It was all going so well for Samsung just a couple of months ago.
The Korean firm had rediscovered its mojo, reporting its best quarterly results in over two years on the back of the success of its Galaxy S7 and S7 Edge smartphones. Its arch-rival Apple had just reported its second consecutive quarterly drop in iPhone sales. And on August 19, the company released the Note 7, the latest iteration of its massively popular “phablet”, to wide acclaim.
A few days later, however, the trouble began, with numerous reports of the Dh2,999 devices overheating, emitting smoke, and bursting into flames. Samsung rolled out a worldwide recall programme with impressive speed, replacing about 2.5 million at risk devices with devices that had been verified
The issue refused to go away however; a few days ago a supposedly safe Note 7 began to emit smoke on an airplane in the US, prompting an emergency evacuation, with further instances reported in the past days.
Samsung appears to have finally slammed on the brakes. On Tuesday it stopped sales of the Note 7 and told owners to stop using them while it investigates the reports of fires. Its shares closed down 8 per cent after the announcement, wiping out about US$17 billion of market value.
After trading closed, the company announced it would end production of the Note 7 entirely.
“It was a bad situation [for Samsung] that is unfortunately getting even worse, with a management impact to sort out as well,” said Roberta Cozza, a research director at the industry analyst Gartner.
“The next opportunity to improve on trust and brand impact will be likely be with the launch of the Samsung Galaxy S8 in the first quarter of next year.”
In the meantime, the company’s financials are expected to take a hard knock. Last week Samsung said it would report a 5 per cent increase in third-quarter profit, with the costs of the initial recall offset by a strong performance in its components division.
The failure of that initial recall, and the subsequent apparent suspension of production, will almost certainly hit the company’s bottom line for the fourth quarter.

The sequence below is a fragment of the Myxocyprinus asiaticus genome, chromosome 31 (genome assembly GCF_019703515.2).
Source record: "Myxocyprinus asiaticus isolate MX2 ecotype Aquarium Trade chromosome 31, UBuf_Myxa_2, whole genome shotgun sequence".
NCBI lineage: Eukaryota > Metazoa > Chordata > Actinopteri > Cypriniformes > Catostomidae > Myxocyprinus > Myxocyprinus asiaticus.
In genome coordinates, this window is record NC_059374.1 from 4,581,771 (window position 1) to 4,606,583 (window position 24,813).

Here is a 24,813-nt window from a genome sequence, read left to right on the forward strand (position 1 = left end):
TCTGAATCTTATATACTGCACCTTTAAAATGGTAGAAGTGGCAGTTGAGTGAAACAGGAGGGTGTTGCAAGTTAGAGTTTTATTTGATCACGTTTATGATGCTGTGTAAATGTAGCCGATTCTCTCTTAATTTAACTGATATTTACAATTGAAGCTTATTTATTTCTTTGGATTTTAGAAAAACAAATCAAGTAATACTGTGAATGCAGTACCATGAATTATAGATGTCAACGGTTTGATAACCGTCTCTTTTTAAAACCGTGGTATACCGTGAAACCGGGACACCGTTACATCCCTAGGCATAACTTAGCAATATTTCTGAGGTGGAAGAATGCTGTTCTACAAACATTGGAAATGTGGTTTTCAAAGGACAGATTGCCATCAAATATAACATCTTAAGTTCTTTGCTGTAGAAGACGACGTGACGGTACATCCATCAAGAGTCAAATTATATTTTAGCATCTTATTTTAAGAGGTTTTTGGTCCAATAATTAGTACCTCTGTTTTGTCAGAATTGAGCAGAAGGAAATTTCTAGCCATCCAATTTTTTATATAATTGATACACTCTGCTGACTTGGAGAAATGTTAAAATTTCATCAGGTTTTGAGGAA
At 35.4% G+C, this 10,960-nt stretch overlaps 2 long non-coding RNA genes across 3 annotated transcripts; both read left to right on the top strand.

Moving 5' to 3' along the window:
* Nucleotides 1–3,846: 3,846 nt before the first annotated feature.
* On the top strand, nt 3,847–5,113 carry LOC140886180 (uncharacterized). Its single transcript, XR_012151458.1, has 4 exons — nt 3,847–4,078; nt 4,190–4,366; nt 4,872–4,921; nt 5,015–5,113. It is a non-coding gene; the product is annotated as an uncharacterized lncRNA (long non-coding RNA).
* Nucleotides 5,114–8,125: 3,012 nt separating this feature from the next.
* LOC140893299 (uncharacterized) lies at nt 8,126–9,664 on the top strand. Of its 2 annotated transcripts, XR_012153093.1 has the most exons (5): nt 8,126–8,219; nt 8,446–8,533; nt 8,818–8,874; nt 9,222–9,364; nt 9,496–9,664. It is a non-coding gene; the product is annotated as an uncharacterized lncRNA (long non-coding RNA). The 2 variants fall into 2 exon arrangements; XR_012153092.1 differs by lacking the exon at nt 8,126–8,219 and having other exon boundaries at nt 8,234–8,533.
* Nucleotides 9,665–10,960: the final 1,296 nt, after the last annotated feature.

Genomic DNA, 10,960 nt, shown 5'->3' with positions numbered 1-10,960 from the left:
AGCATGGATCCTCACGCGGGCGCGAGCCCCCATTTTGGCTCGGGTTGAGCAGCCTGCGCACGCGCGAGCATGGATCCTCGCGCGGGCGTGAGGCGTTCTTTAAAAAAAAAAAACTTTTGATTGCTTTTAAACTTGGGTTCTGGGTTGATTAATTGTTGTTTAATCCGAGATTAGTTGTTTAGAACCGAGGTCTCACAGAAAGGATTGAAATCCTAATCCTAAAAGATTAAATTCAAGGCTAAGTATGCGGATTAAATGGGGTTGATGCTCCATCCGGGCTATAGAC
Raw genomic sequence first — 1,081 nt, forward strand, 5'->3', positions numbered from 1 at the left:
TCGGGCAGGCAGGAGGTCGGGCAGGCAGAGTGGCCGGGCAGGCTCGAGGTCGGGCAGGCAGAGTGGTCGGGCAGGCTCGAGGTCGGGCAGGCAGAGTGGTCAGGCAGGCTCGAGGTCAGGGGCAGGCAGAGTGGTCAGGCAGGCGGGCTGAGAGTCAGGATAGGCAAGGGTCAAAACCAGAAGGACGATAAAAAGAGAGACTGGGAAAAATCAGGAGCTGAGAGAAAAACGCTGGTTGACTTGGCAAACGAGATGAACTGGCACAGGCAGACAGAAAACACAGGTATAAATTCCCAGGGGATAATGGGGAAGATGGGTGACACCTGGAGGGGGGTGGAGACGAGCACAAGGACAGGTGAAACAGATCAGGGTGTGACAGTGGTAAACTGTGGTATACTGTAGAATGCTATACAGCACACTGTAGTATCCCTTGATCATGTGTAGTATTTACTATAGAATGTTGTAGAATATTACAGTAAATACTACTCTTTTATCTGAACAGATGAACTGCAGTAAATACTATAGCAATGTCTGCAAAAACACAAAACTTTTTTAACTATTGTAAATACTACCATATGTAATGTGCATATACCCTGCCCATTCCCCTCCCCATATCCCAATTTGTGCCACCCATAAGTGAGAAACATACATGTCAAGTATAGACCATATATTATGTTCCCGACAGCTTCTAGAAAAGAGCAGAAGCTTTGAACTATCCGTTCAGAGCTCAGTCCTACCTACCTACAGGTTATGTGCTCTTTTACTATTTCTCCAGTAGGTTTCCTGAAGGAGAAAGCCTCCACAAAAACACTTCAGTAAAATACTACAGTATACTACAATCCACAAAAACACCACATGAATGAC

“The financial impact for the company this year will be significant … as recalls have already cost the company a fortune,” said Nabila Popal, a research director at IDC in Dubai.
“In tough times like this, it will be a hard pill to swallow.”
Samsung’s decision to end production of the Note 7 inevitably raises the question of whether the company will try and resurrect the Note brand in the future, or shut it down completely to protect its other brands.
Indeed, the timing may be right for a retirement of the Note, or at least an overhaul and re-brand. Upon its launch in October 2011, the original 5.3-inch Note was dismissed as a freakishly large device that would attract a tiny number of users.
Fast forward five years, the Note’s phenomenal success has lead others to follow suit and increase screen sizes. Samsung’s other main flagship device, the S7 Edge, is now just 0.2 inches smaller than the Note 7’s 5.7 inches, reducing the handset’s unique appeal.
While the Note may about to make its exit, the collateral damage for Samsung’s wider business is likely to be limited.
“I think it’s a temporary setback brand image-wise, as Samsung is a very strong brand,” said Ms Popal.
“One incident – although significant – is not enough to do it lasting damage.”
Samsung remains the world’s most popular smartphone manufacturer by some distance; its global market share stood at 22.4 per cent for the second quarter, nearly double that of closest rival Apple.
“Even after the first problems with the Note 7 it was still selling massively well at Gitex last week,” said a senior executive at a UAE-based retailer, who asked not to be named.
“That’s going to change now of course, but the Samsung brand is still massively popular here in the Middle East, and I don’t think that’s going to change any time soon.”
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